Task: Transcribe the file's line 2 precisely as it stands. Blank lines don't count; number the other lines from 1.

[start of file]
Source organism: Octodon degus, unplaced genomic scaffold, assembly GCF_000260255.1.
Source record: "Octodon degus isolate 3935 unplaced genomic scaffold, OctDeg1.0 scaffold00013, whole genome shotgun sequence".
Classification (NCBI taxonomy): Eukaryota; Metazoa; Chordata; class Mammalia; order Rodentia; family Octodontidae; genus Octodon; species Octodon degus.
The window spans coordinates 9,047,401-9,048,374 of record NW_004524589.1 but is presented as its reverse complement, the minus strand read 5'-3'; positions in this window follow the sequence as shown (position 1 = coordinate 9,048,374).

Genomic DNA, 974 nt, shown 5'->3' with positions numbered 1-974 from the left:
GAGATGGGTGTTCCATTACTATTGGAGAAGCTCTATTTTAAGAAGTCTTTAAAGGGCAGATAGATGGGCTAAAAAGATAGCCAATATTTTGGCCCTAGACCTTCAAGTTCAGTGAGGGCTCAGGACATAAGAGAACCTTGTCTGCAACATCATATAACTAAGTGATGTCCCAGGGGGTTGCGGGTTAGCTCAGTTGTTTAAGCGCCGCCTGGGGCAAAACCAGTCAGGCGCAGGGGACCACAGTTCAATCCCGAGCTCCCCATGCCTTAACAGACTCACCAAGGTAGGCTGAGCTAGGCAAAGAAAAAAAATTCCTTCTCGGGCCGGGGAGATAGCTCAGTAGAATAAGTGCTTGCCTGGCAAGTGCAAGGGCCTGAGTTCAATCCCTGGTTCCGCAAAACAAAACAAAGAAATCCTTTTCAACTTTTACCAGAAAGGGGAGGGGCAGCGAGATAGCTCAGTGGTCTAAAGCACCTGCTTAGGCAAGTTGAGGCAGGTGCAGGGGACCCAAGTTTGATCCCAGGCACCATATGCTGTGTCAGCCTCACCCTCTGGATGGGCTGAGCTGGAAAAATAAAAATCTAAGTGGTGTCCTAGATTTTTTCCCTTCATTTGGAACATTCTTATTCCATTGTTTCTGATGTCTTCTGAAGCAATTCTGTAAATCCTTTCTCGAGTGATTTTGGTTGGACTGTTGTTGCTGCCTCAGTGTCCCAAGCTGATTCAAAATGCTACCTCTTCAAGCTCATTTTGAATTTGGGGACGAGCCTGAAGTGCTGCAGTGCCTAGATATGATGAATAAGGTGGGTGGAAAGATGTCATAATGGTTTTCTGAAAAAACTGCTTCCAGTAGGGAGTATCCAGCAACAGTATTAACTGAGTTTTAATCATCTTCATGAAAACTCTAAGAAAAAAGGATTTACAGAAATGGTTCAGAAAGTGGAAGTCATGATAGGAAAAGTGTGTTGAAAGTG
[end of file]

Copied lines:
Source record: "Octodon degus isolate 3935 unplaced genomic scaffold, OctDeg1.0 scaffold00013, whole genome shotgun sequence".